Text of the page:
Windows 2000 Active Directory Migration Tool

Imelda
Imelda used Ask the Experts™
on
Do you guys ever using
Windows 2000 Active Directory Migration Tool
when executing migration project from Windows NT to Windows 2000 domain ?
Recently I got the migration project for company that currently still in
Windows NT domain. I read that this migration tool can migrate
users/computer accounts to new domain (W2K domain) standing paralel with the
old domain (NT domain).

What I want to know is what happen to resources that I had been already
assigned permission on in old domain with the new accounts on new domain ?
How the user can still access files on the old domain ?
What about the computer accounts on old domain ? should I rejoin the
computer into new domain or I just merely shutdown the old domain ?

Thank you for the help.

Best Regards,

Halomoan


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Commented:
Hello Halomoan,
-I havent used that tool and would recommend performing this 2000 domain upgrade in a more seemless way.
-Why not retain the same accounts, sids, resources, netbios domain name & make it all invisable to the users.. No running around to all the Pc's to change tcp-ip settings and domain name. No "fire fighting" to deal with if migrated data, shares, perms, are not performed perfectly..

-Start with a new, good, perminant server that will become the first DC in 2000.
1. Load Nt4 and join it as a BDC to the NT4 domain.
2. Make sure all DC's in NT4 have directory replication service running on automatic & sync the domain. Copy any login scripts etc to the New bdc. Do not install or migrate any other network resources to the new server. Switch its role to Pdc.
3. Upgrade the new PDC to 2000. You now have a 2000 domain in mixed mode..
-When you complete upgrading the other servers you can change to native mode. At that point no other Nt4 Dc's can exist in the domain..
To answer your question, Active Directory accounts have an attribute called SIDHistory. When you use the ADMT to migrate accounts from an NT 4 domain, the SIDHistory attribute is polulated with the SID from the NT 4 domain. When the migrated user attempts to access resources on the old NT 4 domain, the SID from SIDHistory is passed and the NT 4 DC thinks that the old account is being used and access is granted. The ADMT can also be used to migrate computer accounts from NT 4 to AD. The ADMT automates this process. Basically, you tell the ADMT what computers you want to migrate, it installs an agent on those computers which joins those computers to AD and reassigns local permissions, then reboots the PC. The users' profiles are even transferred so that when they log on with their new AD account, they get the same profile thay had with their NT 4 account.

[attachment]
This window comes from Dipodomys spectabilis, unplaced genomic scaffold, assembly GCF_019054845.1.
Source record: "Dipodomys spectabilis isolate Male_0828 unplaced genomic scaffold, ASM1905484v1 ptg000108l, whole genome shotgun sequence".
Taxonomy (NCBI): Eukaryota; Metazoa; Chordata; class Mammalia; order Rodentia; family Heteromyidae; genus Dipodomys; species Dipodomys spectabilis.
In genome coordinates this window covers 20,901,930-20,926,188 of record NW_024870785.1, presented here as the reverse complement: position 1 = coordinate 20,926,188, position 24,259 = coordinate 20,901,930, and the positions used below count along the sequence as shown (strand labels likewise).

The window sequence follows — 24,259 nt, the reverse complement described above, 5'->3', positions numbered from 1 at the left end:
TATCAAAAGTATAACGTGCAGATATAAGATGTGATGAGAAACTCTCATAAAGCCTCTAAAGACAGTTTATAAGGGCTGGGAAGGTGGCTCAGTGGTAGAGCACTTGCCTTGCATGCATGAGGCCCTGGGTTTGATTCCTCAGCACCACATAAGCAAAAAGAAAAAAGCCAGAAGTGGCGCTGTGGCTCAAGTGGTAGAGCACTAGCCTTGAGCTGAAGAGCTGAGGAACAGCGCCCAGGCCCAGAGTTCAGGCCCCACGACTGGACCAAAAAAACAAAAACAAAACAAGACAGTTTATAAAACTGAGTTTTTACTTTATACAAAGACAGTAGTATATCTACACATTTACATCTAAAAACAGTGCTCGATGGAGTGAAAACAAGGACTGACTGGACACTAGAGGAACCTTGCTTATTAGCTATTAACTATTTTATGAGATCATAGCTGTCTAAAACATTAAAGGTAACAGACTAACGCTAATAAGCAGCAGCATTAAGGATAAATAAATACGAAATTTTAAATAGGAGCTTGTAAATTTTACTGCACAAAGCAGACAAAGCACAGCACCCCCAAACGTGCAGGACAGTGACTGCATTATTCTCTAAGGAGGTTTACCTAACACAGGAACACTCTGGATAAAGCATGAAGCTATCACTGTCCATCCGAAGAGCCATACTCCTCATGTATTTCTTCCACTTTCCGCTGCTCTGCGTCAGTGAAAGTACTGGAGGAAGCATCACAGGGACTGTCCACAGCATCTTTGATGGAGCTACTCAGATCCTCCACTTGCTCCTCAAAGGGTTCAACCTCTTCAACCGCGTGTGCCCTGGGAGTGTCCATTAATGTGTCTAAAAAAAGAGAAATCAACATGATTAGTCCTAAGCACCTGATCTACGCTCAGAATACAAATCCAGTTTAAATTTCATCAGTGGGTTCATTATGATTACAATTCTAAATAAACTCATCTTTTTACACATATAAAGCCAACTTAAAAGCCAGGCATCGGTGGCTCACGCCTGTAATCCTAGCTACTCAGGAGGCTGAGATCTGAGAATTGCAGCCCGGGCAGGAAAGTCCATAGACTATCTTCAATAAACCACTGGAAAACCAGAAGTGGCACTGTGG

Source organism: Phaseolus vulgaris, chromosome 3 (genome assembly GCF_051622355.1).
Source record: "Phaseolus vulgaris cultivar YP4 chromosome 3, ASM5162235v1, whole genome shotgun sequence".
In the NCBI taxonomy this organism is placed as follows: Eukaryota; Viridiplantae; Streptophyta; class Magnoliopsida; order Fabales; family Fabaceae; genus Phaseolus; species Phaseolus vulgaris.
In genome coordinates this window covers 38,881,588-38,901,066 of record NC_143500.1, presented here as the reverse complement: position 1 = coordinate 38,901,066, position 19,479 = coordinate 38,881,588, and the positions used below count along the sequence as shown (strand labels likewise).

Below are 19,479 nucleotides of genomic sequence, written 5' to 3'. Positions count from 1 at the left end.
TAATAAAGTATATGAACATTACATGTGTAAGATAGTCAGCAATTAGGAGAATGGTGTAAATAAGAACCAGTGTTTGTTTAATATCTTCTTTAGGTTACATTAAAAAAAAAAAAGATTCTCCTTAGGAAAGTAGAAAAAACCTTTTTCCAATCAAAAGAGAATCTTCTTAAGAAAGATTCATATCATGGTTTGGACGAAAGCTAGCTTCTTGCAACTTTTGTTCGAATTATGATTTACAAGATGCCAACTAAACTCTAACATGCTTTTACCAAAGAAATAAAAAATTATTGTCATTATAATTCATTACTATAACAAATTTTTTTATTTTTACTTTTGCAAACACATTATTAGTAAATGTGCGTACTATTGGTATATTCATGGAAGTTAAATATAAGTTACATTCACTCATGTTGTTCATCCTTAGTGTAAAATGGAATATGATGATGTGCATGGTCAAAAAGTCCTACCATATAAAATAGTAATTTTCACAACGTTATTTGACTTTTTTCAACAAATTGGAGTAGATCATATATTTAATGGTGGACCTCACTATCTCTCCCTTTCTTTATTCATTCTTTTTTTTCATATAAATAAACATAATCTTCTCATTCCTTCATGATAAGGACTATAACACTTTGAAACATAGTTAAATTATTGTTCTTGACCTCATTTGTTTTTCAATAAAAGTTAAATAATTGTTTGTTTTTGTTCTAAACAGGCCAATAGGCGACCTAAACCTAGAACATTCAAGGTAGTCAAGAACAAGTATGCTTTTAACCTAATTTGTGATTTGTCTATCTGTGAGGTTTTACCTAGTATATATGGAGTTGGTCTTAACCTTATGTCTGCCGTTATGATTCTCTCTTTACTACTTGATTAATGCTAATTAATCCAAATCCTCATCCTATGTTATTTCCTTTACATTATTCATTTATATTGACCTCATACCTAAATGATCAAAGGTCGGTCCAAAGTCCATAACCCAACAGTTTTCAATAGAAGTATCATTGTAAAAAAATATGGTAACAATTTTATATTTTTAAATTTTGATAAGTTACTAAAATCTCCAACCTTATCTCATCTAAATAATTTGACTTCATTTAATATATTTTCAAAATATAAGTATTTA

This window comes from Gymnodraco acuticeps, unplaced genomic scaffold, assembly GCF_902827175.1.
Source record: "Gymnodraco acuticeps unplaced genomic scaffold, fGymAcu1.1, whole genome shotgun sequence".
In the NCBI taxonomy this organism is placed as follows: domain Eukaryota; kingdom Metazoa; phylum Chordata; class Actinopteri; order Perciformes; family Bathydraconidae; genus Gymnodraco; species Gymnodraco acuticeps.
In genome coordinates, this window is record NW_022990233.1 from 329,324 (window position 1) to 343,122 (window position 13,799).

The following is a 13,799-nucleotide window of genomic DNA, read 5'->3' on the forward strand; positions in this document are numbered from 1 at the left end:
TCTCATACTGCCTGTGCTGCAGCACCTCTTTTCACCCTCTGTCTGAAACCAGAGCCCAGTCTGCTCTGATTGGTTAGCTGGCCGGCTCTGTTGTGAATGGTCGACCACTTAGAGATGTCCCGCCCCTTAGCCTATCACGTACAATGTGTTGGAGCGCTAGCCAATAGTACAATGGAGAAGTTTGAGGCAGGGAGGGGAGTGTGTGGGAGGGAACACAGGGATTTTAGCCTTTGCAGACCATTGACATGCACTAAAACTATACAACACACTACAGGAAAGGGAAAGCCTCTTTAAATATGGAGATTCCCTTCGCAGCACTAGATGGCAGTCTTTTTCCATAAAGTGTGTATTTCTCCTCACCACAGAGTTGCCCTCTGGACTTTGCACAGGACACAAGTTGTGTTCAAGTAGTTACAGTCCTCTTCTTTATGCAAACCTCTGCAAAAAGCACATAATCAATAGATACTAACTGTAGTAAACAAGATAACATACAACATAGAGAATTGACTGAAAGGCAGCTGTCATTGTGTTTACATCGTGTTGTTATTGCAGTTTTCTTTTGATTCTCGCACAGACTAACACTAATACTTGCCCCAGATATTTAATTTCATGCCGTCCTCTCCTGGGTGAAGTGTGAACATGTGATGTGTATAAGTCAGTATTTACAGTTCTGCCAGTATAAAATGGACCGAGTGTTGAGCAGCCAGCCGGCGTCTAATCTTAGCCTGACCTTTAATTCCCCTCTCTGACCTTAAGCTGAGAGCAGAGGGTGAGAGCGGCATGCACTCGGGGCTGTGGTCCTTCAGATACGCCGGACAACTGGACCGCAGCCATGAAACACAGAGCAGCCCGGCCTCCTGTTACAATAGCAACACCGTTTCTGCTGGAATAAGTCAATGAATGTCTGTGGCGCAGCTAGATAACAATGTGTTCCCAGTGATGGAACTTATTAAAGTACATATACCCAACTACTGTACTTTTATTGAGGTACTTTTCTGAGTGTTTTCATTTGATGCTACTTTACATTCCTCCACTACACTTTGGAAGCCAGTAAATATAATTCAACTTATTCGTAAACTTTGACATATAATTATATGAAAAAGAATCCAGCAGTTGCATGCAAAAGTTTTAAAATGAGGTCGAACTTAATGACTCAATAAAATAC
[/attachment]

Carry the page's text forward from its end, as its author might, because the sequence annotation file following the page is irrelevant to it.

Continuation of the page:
There are many reasons why you might want to install AD from scratch and do a migration instead of an in-place upgrade of your current NT 4 domain. Her are the reasons Microsoft gives:

1) Consolidate multiple Windows NT 4.0 account domains into a single Windows 2000 domain.

2) Reflect desired Windows 2000 domain structure rather than inheriting the existing Windows NT 4.0 structure.

3) Create minimal impact and risk to existing Windows NT 4.0 production environment.

4) Allow fallback to Windows NT 4.0 account domains without consequence.

5) Migrate a subset of users to a Windows 2000 forest as a "pilot."

6) Move users in small sets, for example, 100 users at a time.

7) Transition a Windows 2000 forest to production.

Author

Commented:
I'm more agree with jjmck.

But jjmck, had you ever tried the tool ? As I known that ADMT is used to migrate all accounts from one domain to another. Then my question is how about the client that is still on old domain. Should I have to move them also to new domain or not. Can they select the new domain to logon and then access the resources on old domain ?

From you, I known that they can still access the resources using SIDHistory, but how about the logon ?


Thank you
Yes, I used this tool to do a global migration for my company to go from NT 4 to AD. I consolidated 5 NT 4 domains into a single AD forest. You need to setup a two-way trust between AD and your NT domains, so yes, you can log onto a PC which is still a member of the NT domain with an AD account. When you are ready to move the computer accounts to the AD domain the ADMT can do this for you also. There is no need to physically touch your PCs, the ADMT does it all remotely.

Author

Commented:
I've added your previous answer as the solution.

thank you.

:)

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